School Stories is a publication produced by students at Columbia University’s Graduate School of Journalism. The site is overseen by LynNell Hancock and Barbara Kantrowitz, who teach a semester-long seminar on education reporting.
Matt Collette is a reporter and radio producer spending the year at Columbia Journalism School. He works as an intern at WNYC’s business desk and as an education reporter embedded at DeWitt Clinton High School in the Bronx. Originally from Connecticut, he’s worked for publications across New England. Follow him on Twitter at @matt_pc or email him at email@example.com.
Annette Konoske-Graf is a bare-footed Southern California native who loves writing, teaching, and scuba diving. After studying political science and Spanish at Berkeley, she moved to Miami, Florida, where she taught ninth and tenth-grade literature in Little Haiti. She was one of seven district finalists and runner-up for the 2012 Francisco R. Walker Rookie Teacher of the Year Award, and the winner from the Educational Transformation Office Region of Miami-Dade County. The Educational Transformation Office serves the twenty-seven high-needs schools within the District. Now, at Columbia Journalism School, she seeks to write about the most magical (and potentially disastrous) place in the world: the classroom. Contact her at firstname.lastname@example.org.
Madeleine Cummings grew up in Toronto and has a bachelor’s degree from McGill University, where she majored in Canadian Studies and English. She’s written for Exclaim!, City Limits, Manhattan Times, and Our Town Downtown, among other publications. She is also a lifelong distance runner, having competed for McGill, University of Toronto Track Club, and Toronto Olympic Club. Follow her @MadCummings, or email her at email@example.com.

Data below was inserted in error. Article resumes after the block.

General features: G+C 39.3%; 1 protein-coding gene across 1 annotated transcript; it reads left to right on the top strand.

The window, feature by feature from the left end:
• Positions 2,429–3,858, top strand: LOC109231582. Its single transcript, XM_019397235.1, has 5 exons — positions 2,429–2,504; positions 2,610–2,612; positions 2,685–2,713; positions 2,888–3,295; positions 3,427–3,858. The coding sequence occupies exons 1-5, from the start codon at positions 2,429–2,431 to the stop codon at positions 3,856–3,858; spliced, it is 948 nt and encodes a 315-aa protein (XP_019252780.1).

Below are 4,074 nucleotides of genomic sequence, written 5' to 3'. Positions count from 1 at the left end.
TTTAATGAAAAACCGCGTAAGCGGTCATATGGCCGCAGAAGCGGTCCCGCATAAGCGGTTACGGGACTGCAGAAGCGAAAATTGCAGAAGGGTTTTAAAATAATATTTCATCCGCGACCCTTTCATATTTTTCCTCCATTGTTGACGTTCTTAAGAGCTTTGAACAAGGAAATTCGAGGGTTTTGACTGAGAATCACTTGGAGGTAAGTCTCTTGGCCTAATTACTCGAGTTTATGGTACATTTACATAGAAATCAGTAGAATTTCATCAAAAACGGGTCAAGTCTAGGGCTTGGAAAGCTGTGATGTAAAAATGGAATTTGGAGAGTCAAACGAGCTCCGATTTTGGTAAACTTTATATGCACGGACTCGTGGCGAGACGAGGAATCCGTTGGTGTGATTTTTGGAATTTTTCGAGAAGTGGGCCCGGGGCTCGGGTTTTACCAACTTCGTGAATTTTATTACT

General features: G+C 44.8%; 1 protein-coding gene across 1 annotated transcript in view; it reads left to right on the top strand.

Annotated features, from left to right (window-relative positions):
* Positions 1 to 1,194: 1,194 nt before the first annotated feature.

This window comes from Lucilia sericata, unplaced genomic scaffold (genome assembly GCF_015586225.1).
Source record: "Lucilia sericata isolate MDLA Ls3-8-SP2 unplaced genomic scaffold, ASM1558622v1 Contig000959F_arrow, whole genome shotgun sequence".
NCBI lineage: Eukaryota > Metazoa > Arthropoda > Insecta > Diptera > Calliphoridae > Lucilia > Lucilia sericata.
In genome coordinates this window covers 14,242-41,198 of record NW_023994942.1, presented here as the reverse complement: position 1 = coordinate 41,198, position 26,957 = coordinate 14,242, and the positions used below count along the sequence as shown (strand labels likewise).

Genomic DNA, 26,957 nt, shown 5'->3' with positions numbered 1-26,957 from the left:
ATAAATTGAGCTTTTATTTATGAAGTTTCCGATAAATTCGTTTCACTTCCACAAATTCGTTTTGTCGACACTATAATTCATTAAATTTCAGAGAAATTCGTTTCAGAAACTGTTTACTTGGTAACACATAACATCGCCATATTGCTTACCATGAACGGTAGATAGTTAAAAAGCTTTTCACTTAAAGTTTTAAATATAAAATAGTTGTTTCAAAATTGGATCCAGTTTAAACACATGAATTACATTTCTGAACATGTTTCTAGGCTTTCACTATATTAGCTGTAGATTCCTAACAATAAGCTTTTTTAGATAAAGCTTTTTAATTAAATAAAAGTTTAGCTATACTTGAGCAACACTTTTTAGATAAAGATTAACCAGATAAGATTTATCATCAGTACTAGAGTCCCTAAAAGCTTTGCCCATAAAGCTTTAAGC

Oghene Oyiborhoro was born in Harlem, raised in Brooklyn, and spent some time on Long Island. He is a graduate of the George Washington University, where he studied History. His passion for writing is borne out of a sense that most people in society have stories they want told. Moreover, in this burgeoning social media era writing serves as an adept way to communicate across all platforms, media, and societies. Oghene graduates from Columbia University in May. Contact him at firstname.lastname@example.org .
Peggy Barmore is a product of New York City public schools and has a B.A. in English and Spanish from the State University of New York at Albany. She comes to the Columbia Graduate School of Journalism following more than two decades working for New York State United Teachers in Albany. This marks her return to journalism after an early career in Albany-area radio news and as a reporter for Capital Newspapers in Albany. She is embedded in P-TECH in Brooklyn, the nation’s first 9-14 high school where students graduate with an associate degree in applied science. Contact her at email@example.com or on Twitter: @PeggyBarmore.
José Luis a native of Del Rio, Texas, José earned a B.A. in economics and political science from the University of Rochester and a law degree from St. Mary’s University. After college, he taught 5th grade for Teach for America in Miami. Recently he practiced labor and employment law at a Houston-based law firm. Follow him on Twitter @joseluismunoz8 or email him firstname.lastname@example.org
Annum Khan, 22, is a 2013 graduate of the University of California, Irvine where she majored in literary journalism and global cultures, with a primary emphasis on the Pacific Rim and secondary emphasis on Hispanic/US Latino studies. She has worked with high school and middle school aged children in mentoring and support service programs as well as home tutoring. She was the director of media and communications for the higher education policy blog, ucregentlive.wordpress.